“When people look at politics,” says Fernandes, now an assistant sociology professor at Queens College, City University of New York, who made several trips to Cuba between 1998 and 2004, “they look at political pacts, parties, traditional institutions, but they don’t necessarily look at popular fiestas and rap music.” Yet around the world, these public-performance spheres are where questions of race and identity come to the forefront. And in a country like Cuba, where state agencies register musicians and oversee film production, such questions, says Fernandes, seep into official debate and discourse.

Government involvement is not always immediate. When the rap movement hit the Alamar housing project in the 1990s, its performers were still largely underground and unmanaged by the state. The official state response, says Fernandes, was disregard. As the mostly free concerts grew from 100 people to 500-plus, however, the state “began to recognize that these young people were not just a cultural, but a political force.” Between 1995 and 2001 the Asociación Hermanos Saiz, the cultural branch of the state youth organization Union of Communist Youth, took over rap-festival planning. As Cuban Minister of Culture Abel Prieto told Fernandes in 2001, “Cuban rap music represents the dramas and issues that people from marginalized barrios are raising. ... We need to be supporting it.”

Fernandes doesn’t see the government’s policy shift as a “classic case of co-optation.” Part of the reason for the state’s support, she argues, is that rappers’ messages of equality—and the notion of rebelling to achieve it—already reflect Cuban socialist and revolutionary ideals. While some rappers have “gone commercial,” attracting foreigners with salsa-infused songs about cigars and other Cuban icons, the government prefers to support “underground” rappers who reject capitalism. In 2001 Prieto praised young musicians for the “seriousness and rigor with which they take on real problems, at the same time rejecting commercialism.”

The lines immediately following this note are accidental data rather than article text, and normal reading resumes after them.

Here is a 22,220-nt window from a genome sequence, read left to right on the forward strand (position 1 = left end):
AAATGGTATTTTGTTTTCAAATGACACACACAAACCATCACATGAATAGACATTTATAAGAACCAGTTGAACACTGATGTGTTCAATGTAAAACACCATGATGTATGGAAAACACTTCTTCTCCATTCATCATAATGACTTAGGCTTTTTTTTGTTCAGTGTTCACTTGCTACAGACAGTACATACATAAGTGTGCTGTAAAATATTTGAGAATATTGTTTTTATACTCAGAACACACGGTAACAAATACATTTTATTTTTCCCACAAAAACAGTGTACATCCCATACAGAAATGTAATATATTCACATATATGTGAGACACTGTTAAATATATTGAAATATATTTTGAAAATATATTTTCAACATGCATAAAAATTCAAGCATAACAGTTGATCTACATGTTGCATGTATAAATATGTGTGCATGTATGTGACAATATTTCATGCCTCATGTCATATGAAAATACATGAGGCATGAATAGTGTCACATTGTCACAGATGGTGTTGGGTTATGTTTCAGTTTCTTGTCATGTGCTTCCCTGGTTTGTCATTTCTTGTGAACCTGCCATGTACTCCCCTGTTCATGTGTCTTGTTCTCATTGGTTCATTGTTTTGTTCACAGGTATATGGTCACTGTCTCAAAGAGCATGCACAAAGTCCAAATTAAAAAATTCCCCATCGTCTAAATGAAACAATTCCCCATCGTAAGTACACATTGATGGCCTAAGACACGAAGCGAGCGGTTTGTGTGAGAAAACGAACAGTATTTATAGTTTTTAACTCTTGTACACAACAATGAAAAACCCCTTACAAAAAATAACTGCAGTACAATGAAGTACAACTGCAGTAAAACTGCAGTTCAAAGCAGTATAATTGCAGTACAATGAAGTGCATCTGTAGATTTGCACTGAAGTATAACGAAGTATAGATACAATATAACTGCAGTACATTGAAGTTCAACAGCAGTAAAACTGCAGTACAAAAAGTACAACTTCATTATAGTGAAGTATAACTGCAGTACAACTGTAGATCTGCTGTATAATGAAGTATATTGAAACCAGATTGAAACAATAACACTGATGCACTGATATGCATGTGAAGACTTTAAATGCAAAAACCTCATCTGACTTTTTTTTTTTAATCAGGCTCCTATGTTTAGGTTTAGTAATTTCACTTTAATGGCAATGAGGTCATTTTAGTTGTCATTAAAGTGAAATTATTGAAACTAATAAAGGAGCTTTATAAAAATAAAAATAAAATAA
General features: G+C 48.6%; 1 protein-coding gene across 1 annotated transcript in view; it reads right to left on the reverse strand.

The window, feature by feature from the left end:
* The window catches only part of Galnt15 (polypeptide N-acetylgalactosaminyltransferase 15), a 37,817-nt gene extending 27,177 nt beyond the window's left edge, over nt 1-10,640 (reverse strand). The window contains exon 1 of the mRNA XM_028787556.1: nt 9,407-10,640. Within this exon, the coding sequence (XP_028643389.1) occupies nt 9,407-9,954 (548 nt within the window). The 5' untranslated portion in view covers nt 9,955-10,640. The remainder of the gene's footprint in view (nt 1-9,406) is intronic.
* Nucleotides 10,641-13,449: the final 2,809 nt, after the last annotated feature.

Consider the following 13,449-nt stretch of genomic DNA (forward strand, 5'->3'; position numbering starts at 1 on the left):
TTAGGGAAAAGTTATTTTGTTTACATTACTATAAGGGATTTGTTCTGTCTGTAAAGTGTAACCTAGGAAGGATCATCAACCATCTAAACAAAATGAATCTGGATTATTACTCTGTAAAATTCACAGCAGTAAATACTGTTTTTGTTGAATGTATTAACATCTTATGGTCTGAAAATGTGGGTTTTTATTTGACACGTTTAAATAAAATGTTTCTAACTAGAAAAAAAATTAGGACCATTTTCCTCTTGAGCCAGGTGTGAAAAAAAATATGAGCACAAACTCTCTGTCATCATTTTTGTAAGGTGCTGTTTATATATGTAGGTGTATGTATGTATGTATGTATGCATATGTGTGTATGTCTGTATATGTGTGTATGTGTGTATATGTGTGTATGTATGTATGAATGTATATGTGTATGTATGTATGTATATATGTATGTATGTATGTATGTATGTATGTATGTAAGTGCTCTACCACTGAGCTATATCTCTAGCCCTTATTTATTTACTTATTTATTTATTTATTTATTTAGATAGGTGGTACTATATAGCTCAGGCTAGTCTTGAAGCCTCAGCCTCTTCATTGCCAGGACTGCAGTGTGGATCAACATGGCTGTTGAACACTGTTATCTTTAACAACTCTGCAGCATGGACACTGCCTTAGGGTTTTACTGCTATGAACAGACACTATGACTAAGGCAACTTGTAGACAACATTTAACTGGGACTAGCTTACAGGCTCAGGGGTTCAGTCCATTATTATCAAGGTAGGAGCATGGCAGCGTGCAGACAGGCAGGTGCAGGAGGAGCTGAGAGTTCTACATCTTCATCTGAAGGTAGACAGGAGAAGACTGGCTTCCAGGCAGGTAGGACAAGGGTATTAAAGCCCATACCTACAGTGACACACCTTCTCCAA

The Cuban government, still suffering economically from the Soviet Union’s 1989 collapse, recognizes the marketability of the minority experience. Especially in film, stories like Fernando Perez’s La Vida es Silbar (Life is to Whistle), which debate Cuban identity, are in heavy demand across the globe. As such, argues Fernandes, talking about race in Cuba has become “much more acceptable.”

With Castro’s five-decade rule nearing its end, many Cubans expect these discussions to continue when younger brother Raúl takes power. Unfortunately, says Fernandes, few ethnographers may be around to document what happens; over the past three years the country has become increasingly closed to foreign travel.

Sensing this trend, Fernandes switched her research focus. For her next book, In the Spirit of Negro Primero: Urban Social Movements in Chávez’s Venezuela, she again analyzes popular politics through local music and arts (as well as a new component: life histories), but this time in the shantytowns of Caracas. Plagued with gang violence, the barrios are an area few researchers study. Still, like the Alamar projects, says Fernandes, “if we want to understand how people are talking about politics,” these are the places “we have to go.”